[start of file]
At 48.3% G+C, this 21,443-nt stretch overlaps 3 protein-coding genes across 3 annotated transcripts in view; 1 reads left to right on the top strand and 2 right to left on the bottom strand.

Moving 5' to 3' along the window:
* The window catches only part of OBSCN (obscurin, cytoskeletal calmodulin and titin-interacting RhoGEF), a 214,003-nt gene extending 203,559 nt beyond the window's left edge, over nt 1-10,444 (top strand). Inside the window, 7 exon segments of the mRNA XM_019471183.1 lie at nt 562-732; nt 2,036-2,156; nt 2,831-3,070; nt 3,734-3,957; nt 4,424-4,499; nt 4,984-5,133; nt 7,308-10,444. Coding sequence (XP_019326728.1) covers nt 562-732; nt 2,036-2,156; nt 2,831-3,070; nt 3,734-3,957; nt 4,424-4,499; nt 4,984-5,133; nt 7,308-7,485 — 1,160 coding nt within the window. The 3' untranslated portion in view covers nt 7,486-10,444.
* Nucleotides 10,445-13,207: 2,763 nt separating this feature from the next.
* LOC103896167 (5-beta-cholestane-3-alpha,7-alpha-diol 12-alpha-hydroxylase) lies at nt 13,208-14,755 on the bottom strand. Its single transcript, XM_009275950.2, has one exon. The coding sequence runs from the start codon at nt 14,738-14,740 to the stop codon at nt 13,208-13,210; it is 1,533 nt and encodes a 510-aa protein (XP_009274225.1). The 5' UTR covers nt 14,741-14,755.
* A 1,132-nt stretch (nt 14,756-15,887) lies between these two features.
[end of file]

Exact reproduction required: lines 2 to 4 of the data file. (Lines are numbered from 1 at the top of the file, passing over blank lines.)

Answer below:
Moving 5' to 3' along the window:
* The window catches only part of OBSCN (obscurin, cytoskeletal calmodulin and titin-interacting RhoGEF), a 214,003-nt gene extending 203,559 nt beyond the window's left edge, over nt 1-10,444 (top strand). Inside the window, 7 exon segments of the mRNA XM_019471183.1 lie at nt 562-732; nt 2,036-2,156; nt 2,831-3,070; nt 3,734-3,957; nt 4,424-4,499; nt 4,984-5,133; nt 7,308-10,444. Coding sequence (XP_019326728.1) covers nt 562-732; nt 2,036-2,156; nt 2,831-3,070; nt 3,734-3,957; nt 4,424-4,499; nt 4,984-5,133; nt 7,308-7,485 — 1,160 coding nt within the window. The 3' untranslated portion in view covers nt 7,486-10,444.
* Nucleotides 10,445-13,207: 2,763 nt separating this feature from the next.